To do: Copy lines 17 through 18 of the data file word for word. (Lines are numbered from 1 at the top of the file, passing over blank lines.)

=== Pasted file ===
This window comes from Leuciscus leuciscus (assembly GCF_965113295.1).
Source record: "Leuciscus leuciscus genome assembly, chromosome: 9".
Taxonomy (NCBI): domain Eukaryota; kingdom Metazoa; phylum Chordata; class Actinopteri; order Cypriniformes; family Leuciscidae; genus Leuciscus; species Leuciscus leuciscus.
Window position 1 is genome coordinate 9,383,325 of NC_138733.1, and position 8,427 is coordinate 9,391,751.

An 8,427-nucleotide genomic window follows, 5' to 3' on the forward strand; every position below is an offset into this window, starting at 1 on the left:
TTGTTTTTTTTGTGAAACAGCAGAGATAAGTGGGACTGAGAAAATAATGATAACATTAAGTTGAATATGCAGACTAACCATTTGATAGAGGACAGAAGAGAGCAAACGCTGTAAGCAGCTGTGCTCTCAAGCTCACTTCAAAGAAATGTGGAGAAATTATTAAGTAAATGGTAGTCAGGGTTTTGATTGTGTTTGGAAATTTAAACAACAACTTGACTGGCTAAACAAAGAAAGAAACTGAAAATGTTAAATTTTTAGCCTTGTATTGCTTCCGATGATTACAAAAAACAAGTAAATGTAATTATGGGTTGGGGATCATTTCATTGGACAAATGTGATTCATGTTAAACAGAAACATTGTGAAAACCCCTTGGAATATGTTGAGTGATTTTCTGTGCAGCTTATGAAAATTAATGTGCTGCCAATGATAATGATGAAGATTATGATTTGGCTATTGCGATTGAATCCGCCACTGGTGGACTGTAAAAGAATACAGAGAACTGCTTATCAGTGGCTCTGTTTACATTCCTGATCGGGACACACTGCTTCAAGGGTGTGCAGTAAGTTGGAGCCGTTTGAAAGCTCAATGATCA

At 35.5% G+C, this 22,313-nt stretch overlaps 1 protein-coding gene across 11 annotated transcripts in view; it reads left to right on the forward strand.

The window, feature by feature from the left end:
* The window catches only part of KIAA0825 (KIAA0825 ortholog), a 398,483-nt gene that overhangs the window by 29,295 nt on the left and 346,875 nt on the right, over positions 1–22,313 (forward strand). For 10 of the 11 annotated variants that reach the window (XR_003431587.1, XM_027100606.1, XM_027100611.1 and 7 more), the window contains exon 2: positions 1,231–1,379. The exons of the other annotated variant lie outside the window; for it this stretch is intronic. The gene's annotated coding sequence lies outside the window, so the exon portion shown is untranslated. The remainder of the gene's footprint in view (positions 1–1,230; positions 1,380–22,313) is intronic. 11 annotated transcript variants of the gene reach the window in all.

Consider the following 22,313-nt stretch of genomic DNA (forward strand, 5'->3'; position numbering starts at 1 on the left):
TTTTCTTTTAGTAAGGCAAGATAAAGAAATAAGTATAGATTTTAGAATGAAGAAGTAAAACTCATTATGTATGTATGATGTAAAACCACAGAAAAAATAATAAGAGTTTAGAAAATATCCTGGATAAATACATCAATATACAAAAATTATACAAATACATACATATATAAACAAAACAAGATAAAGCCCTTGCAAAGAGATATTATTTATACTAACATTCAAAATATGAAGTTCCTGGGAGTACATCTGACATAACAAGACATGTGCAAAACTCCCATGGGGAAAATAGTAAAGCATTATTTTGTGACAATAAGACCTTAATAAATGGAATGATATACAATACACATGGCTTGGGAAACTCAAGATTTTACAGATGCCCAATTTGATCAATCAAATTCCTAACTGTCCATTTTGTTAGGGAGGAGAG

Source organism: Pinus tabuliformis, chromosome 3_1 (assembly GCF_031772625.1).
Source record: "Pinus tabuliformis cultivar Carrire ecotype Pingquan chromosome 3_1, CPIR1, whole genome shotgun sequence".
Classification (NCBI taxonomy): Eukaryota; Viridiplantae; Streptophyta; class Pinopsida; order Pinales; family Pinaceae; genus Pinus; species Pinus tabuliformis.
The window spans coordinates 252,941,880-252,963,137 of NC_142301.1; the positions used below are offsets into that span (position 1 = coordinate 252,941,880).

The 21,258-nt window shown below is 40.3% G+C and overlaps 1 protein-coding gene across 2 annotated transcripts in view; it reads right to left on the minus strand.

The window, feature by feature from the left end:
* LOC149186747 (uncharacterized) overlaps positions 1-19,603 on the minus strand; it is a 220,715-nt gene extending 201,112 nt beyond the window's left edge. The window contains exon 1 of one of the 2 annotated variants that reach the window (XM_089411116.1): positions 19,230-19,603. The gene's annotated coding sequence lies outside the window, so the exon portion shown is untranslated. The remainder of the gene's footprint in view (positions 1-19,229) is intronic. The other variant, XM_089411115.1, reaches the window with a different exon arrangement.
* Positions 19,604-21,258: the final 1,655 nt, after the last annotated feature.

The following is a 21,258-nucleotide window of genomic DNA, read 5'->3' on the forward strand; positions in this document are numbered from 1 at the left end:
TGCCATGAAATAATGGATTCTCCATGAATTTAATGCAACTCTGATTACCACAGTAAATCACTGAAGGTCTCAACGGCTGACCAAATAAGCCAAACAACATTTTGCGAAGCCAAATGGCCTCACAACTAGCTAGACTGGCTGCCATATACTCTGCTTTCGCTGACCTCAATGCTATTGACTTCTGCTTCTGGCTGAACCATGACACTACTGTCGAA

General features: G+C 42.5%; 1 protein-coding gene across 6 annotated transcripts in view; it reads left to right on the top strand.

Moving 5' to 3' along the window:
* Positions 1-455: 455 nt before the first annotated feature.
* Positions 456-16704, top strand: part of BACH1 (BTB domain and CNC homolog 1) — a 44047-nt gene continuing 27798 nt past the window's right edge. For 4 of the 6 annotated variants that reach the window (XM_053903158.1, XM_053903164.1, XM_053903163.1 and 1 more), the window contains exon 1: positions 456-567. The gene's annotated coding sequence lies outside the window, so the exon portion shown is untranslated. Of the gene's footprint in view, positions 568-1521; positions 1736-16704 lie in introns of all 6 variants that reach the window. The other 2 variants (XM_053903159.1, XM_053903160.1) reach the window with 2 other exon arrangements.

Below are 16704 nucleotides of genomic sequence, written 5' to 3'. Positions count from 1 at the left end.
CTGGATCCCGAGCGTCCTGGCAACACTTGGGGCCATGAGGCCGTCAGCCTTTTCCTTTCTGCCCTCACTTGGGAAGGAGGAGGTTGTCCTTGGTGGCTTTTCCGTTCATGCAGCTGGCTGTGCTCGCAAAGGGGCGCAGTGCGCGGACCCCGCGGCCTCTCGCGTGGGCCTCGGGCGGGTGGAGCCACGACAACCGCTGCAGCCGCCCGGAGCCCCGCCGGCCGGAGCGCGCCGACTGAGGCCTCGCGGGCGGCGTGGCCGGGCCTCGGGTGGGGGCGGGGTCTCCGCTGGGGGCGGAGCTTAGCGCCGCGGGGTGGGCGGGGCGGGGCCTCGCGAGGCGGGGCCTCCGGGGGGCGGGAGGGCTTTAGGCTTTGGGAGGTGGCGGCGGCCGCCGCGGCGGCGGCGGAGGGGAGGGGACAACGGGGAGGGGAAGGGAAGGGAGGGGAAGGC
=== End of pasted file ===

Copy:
The window, feature by feature from the left end:
* LOC149186747 (uncharacterized) overlaps positions 1-19,603 on the minus strand; it is a 220,715-nt gene extending 201,112 nt beyond the window's left edge. The window contains exon 1 of one of the 2 annotated variants that reach the window (XM_089411116.1): positions 19,230-19,603. The gene's annotated coding sequence lies outside the window, so the exon portion shown is untranslated. The remainder of the gene's footprint in view (positions 1-19,229) is intronic. The other variant, XM_089411115.1, reaches the window with a different exon arrangement.